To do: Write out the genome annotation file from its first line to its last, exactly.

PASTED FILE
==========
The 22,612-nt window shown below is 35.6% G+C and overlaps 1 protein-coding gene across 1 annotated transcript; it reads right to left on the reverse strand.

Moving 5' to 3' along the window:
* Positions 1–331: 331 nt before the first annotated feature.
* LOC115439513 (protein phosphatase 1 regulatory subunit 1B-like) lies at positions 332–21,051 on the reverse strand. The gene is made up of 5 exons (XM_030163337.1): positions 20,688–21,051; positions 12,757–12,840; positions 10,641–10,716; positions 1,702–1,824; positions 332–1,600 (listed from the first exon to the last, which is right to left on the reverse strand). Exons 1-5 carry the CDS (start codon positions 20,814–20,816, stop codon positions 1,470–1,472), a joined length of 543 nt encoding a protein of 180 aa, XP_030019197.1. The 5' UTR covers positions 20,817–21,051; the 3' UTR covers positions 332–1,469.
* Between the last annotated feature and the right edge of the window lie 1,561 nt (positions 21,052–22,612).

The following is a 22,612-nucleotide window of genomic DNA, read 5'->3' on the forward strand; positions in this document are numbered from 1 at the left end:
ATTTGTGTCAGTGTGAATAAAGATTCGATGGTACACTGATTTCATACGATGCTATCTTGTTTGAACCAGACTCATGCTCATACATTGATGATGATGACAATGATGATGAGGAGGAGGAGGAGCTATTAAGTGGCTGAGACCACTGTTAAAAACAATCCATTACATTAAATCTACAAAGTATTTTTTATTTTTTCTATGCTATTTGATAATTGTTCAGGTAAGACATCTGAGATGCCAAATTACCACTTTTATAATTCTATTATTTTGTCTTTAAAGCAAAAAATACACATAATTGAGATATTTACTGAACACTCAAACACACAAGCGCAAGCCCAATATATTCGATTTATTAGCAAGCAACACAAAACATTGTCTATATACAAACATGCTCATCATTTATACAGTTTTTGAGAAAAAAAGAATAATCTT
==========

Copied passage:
The 22,612-nt window shown below is 35.6% G+C and overlaps 1 protein-coding gene across 1 annotated transcript; it reads right to left on the reverse strand.

Moving 5' to 3' along the window:
* Positions 1–331: 331 nt before the first annotated feature.
* LOC115439513 (protein phosphatase 1 regulatory subunit 1B-like) lies at positions 332–21,051 on the reverse strand. The gene is made up of 5 exons (XM_030163337.1): positions 20,688–21,051; positions 12,757–12,840; positions 10,641–10,716; positions 1,702–1,824; positions 332–1,600 (listed from the first exon to the last, which is right to left on the reverse strand). Exons 1-5 carry the CDS (start codon positions 20,814–20,816, stop codon positions 1,470–1,472), a joined length of 543 nt encoding a protein of 180 aa, XP_030019197.1. The 5' UTR covers positions 20,817–21,051; the 3' UTR covers positions 332–1,469.
* Between the last annotated feature and the right edge of the window lie 1,561 nt (positions 21,052–22,612).

The following is a 22,612-nucleotide window of genomic DNA, read 5'->3' on the forward strand; positions in this document are numbered from 1 at the left end:
ATTTGTGTCAGTGTGAATAAAGATTCGATGGTACACTGATTTCATACGATGCTATCTTGTTTGAACCAGACTCATGCTCATACATTGATGATGATGACAATGATGATGAGGAGGAGGAGGAGCTATTAAGTGGCTGAGACCACTGTTAAAAACAATCCATTACATTAAATCTACAAAGTATTTTTTATTTTTTCTATGCTATTTGATAATTGTTCAGGTAAGACATCTGAGATGCCAAATTACCACTTTTATAATTCTATTATTTTGTCTTTAAAGCAAAAAATACACATAATTGAGATATTTACTGAACACTCAAACACACAAGCGCAAGCCCAATATATTCGATTTATTAGCAAGCAACACAAAACATTGTCTATATACAAACATGCTCATCATTTATACAGTTTTTGAGAAAAAAAGAATAATCTT